The current algorithm uses 7 of the 36 available MODIS channels to exploit the spatial and spectral contrast features of dust. Listed in terms of [channel index; central wavelength; native spatial resolution; description] and in order of increasing wavelength, they are as follows: (3; 469 nm; 500 m; blue), (4; 555 nm; 500 m; green), (1; 645 nm; 250 m; red), (2; 853 nm; 250 m; reflective IR), (26; 1.38 Ám; 1 km; short-wave water vapor), (31; 11.0 Ám; 1 km; IR clean window), and (32, 12.0 Ám; 1 km; IR dirty window). The over-water algorithm uses MODIS channels 2, 3, and 4, and the overland algorithm enlists all seven channels listed abov.
The relative ease of dust detection over water (aside from conditions of shallow water or heavy alluvial/biological material suspension) using VIS spatial/spectral contrasts allows for use of a more aggressive method geared toward enhancing fine details of tenuous dust features. Accordingly, the overwater algorithm adopts the NDDI technique described previously.6 An important part of this processing is the molecular scatter correction applied to the VIS channels, based on radiative transfer simulations computed offline and stored in look-up tables. The correction reduces limb-brightening effects that would otherwise wash out the imagery on the swath edges.
Detection of dust over bright land backgrounds such as deserts is far more difficult than over water, and requires additional IR information to separate the dust signal from the other components of the scene. The premise for the overland enhancement is threefold: (i) elevated dust, having cooled to its environmental temperature, produces depressed IR brightness temperatures against the hot skin temperature of the land background; (ii) this cool layer of dust is distinguishable from a cloud with the same radiometric temperature using the NDDI technique; and (iii) split-window differencing reveals dust. In the three-color composite dust enhancement, the blue and green color guns contain information from the corresponding blue/green channels of MODIS, and the red gun contains a weighted combination of items (i) to (iii). Statistical composites from many dust storm cases provided the optimal scaling and weighting coefficients. The short-wave water vapor channel (1.38 μm) provides filtering of cirrus clouds whose cold IR temperatures sometimes cause ambiguity.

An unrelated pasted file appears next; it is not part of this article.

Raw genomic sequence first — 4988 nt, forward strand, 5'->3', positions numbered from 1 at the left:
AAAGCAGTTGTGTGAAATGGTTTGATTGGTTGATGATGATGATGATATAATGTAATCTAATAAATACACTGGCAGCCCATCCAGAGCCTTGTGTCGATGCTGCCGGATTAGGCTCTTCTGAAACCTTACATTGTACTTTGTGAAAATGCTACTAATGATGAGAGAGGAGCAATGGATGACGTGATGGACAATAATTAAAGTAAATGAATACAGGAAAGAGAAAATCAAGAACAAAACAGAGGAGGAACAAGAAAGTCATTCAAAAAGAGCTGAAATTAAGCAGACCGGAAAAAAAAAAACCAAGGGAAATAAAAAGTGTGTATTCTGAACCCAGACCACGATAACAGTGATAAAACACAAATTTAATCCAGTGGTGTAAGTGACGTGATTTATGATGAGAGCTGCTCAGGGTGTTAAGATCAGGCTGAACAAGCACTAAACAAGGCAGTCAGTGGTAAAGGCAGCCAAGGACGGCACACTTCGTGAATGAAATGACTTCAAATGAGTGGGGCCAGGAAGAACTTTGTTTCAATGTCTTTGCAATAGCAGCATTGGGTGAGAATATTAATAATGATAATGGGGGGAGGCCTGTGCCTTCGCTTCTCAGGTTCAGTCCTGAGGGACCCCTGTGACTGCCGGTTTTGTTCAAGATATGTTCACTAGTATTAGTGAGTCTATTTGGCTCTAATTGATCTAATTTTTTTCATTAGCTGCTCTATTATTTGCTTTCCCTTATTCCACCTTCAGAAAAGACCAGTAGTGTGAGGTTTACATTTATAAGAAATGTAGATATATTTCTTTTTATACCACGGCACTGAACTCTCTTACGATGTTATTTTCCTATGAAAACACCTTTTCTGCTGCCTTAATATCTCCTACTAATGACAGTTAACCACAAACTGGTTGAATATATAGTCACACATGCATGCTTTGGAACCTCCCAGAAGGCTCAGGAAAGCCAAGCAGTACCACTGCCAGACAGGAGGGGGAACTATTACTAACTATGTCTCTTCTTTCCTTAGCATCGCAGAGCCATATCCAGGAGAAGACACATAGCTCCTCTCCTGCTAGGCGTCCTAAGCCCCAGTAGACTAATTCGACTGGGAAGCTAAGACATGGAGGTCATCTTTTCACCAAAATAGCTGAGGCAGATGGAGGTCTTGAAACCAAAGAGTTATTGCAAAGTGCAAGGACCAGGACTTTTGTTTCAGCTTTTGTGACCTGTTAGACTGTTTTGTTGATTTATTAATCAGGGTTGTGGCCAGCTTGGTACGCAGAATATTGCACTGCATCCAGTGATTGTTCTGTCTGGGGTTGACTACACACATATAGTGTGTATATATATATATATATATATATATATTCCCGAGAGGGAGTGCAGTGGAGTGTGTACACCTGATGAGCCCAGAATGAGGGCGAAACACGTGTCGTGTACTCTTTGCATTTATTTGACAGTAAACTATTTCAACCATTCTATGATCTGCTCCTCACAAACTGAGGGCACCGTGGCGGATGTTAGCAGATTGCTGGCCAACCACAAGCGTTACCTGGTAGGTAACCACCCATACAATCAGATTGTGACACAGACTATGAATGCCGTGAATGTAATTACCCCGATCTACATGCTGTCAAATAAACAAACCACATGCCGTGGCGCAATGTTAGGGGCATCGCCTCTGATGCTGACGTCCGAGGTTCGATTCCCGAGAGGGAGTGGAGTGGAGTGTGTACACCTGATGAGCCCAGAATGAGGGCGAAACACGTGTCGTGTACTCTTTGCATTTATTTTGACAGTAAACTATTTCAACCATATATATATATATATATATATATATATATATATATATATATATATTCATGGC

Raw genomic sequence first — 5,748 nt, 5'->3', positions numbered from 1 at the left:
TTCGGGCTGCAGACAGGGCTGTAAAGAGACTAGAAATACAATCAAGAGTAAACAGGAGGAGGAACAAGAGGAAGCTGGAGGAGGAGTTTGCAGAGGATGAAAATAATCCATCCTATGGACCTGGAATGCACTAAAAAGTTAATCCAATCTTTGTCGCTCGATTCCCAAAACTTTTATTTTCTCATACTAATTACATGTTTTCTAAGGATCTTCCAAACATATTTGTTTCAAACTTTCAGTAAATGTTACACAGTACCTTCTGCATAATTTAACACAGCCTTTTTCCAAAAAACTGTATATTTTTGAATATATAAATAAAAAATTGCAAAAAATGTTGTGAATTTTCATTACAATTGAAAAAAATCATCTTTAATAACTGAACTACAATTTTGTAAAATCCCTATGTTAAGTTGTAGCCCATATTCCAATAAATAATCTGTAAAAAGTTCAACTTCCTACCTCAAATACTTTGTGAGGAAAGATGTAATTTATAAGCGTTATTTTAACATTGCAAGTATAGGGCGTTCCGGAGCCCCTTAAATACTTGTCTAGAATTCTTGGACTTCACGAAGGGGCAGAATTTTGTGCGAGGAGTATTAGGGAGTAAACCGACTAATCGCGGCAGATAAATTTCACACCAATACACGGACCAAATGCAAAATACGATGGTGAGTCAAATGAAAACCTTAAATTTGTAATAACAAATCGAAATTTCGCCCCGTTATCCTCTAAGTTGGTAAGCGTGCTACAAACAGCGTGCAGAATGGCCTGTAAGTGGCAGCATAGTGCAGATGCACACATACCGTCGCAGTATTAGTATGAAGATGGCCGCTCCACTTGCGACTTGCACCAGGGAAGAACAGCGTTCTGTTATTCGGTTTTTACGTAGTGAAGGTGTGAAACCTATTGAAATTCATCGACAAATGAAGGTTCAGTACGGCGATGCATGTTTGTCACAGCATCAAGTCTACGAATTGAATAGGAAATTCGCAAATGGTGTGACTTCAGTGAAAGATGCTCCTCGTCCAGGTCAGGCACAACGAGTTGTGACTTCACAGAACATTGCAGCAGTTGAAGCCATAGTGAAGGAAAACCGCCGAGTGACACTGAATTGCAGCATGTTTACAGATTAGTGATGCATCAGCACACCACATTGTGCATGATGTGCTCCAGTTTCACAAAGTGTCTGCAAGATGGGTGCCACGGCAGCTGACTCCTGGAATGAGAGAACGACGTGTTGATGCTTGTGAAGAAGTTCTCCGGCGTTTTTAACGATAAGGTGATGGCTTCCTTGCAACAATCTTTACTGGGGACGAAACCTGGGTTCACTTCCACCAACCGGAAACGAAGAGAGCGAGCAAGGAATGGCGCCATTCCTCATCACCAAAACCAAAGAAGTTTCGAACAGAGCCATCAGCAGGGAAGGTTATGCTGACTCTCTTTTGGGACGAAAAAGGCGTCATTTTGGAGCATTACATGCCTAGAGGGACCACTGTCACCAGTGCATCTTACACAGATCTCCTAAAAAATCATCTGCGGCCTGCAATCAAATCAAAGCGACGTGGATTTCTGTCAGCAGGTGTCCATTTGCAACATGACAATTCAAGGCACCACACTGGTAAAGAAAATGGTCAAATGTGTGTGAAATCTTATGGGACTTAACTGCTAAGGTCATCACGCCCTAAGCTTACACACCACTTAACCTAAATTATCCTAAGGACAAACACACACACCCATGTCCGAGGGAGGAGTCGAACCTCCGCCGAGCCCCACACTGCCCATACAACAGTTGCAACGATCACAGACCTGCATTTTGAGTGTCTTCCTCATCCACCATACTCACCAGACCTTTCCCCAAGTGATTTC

LIMITATIONS OF ALGORITHM
The daytime-only MODIS dust enhancement is not without its own assortment of interpretive caveats. The overwater component has the undesirable effect of enhancing the region of Sun glint (near-specular reflection of the solar disk off water surfaces) as dust. The current product flags a glint zone based on a prescribed minimum glint angle. High concentrations of sediments suspended in water (e.g., associated with river runoff) occasionally also give rise to false dust enhancements.
Over land, cold surfaces may appear falsely enhanced due to the similar VIS/IR properties of thick dust. The overland algorithm includes a terrain elevation database to filter out a subset of these effects. Depending on surface temperature, an optically thick layer of dust (producing small split-window differences and IR contrast signatures) near the ground may go undetected, a characteristic observed most commonly near strong point-sources of dust. The scaling thresholds and weighting coefficients of the IR enhancement components require seasonal tuning, mainly to reduce false enhancements emerging during the cold winter months.
Because of increased optical paths at higher sensor zenith angles, dust on the edge of the satellite swath exhibits a stronger (brighter) enhancement than the same dust observed near satellite nadir. While brighter pink tonalities do correspond to higher dust opacity over local regions (e.g., of several hundred km), the current product does not quantify this opacity in terms of optical depth, particle size, slant range visibility, or laser attenuation. It is a qualitative dust identifier and a first logical step toward physical retrievals on the subset of pixels thought to be dust. With these limitations in mind, we proceed to highlight the strengths of the enhancement through a series of examples.